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A Peace of My Mind a place to hear voices for peace: Stories

DAVID A. DE LAMPERT, JR.

David A. De Lampert Jr. has been living on the streets of Minneapolis for the past 30 years. A veteran, he survives on disability checks and through gratuities people offer him.

David spends his days inviting people to sign his coat with a permanent marker. When they sign, they will often give him a dollar or two “to help keep me going.” He has filled up more than 100 coats with signatures over the past decade, as well as hats, umbrellas, and canes.

For David, collecting signatures began as a way to survive, but eventually became a way for him to reach out to other people.

I feel it”'s the richest thing you got going for you is your name. As we fight in this world to obtain something for ourselves and to be somebody – nobody wants to feel like they”'re nobody, no matter who it is. I encourage people to believe, in my travels, that we are somebody. That everybody is somebody, regardless if you are an addict, alcoholic, or whatever. Whatever your vice is in life, I happen to believe you can be at peace with yourself. Get to know who you are. This has given me an opportunity to know me.

People are so hard on each other, nitpicking and always looking for something wrong and wanting to put someone down. People don”'t know how to forgive. That”'s the one thing the world ain”'t caught onto yet, forgiveness. We have a problem with forgiving each other so we gonna have a problem with being at peace with each other.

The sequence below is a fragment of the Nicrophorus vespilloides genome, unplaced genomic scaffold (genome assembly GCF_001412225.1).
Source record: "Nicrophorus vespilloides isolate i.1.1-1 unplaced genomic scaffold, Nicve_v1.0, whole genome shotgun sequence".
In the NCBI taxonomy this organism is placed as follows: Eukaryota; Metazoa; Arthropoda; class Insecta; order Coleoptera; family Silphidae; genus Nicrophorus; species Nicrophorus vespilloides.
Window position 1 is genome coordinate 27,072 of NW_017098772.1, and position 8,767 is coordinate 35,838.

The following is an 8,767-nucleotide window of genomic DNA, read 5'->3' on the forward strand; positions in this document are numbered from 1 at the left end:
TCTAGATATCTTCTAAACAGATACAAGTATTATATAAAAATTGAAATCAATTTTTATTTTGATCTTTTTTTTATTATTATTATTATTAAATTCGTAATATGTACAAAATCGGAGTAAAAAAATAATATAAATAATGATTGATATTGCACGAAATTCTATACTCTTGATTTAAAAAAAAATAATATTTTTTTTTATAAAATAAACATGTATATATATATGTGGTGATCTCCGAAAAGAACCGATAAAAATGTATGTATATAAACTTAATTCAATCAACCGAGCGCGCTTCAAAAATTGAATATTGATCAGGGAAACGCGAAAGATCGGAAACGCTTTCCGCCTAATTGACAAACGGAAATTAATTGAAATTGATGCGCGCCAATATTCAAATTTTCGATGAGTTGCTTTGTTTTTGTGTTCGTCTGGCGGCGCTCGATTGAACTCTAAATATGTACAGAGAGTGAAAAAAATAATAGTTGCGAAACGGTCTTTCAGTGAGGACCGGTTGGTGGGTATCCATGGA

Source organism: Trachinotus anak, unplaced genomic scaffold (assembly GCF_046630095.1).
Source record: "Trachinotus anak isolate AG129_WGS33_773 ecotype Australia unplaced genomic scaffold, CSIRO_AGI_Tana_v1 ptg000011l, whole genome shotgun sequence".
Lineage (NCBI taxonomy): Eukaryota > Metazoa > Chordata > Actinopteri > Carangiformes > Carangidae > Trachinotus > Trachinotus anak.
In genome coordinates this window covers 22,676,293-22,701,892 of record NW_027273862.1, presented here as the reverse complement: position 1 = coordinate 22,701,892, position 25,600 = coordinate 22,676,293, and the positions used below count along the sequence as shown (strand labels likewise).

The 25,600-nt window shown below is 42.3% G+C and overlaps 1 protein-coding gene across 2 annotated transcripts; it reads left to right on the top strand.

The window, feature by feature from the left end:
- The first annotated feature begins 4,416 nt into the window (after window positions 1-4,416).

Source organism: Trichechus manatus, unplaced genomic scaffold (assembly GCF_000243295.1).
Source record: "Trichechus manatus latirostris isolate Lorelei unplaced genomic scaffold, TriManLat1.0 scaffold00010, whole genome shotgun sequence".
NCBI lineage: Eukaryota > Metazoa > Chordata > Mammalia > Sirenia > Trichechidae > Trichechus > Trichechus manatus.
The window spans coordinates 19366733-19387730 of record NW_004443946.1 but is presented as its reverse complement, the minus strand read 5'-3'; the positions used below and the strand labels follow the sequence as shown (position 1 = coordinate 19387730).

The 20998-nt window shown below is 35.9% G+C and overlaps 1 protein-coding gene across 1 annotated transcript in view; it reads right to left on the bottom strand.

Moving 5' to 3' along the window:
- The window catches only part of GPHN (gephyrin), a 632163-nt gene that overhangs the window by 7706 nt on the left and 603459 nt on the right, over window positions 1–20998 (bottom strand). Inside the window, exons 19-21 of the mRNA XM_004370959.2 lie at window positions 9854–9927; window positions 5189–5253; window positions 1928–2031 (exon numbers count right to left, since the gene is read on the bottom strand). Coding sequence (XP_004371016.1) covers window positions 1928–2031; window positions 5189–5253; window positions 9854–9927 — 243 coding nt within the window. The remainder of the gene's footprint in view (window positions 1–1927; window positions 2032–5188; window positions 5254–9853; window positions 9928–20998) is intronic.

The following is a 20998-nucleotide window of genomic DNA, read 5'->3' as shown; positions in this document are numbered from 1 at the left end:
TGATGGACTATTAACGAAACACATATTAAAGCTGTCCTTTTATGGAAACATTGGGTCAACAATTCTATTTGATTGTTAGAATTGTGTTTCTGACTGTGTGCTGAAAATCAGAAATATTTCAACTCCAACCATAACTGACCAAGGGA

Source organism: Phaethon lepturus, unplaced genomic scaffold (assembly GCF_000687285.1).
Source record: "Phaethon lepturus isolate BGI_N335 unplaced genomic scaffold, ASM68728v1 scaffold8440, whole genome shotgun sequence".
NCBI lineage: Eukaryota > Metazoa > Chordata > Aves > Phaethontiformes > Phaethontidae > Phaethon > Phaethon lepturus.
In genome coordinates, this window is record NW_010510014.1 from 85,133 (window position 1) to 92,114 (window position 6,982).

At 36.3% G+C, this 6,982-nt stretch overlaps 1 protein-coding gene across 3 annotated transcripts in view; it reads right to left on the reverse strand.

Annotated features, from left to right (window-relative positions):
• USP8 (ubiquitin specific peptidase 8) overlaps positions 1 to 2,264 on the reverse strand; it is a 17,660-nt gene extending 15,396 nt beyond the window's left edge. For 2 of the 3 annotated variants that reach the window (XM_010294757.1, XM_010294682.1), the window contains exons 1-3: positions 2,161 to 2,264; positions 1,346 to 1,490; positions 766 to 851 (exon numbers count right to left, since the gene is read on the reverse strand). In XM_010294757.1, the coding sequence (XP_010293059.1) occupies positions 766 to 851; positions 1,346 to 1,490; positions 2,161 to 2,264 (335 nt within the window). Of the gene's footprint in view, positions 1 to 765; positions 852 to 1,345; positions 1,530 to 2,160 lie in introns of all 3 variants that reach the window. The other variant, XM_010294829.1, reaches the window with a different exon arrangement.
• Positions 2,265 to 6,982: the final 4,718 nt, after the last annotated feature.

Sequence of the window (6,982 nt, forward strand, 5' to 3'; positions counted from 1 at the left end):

And then you got those who like to keep up a lot of razzamatazz. They like to keep up a lot of bullshit. There are those in this world who are not satisfied unless they are jamming somebody else”'s life up.

And to find out there are people in high places who do things like that, it kind of frustrates me, because I work hard at maintaining my own peace down here. I don”'t get up there. I get to stay down here. And there”'s a great gulf between the ones at the top and we who are at the bottom. But one more day above ground is better than one underneath, so I try to be at peace most of the time.

Fred And Judy Baron

FRED AND JUDY BARON

Fred and Judy Baron are survivors of Nazi death camps. They met after they were liberated from the camps and were recovering in a hospital in Sweden. They moved to America, got married, and started a family.

They recall the absolute absence of peace in the camps and how they found peace again in their lives. Both Fred and Judy feel strongly that it is our obligation to look after one another in this world, especially those who are less fortunate than ourselves.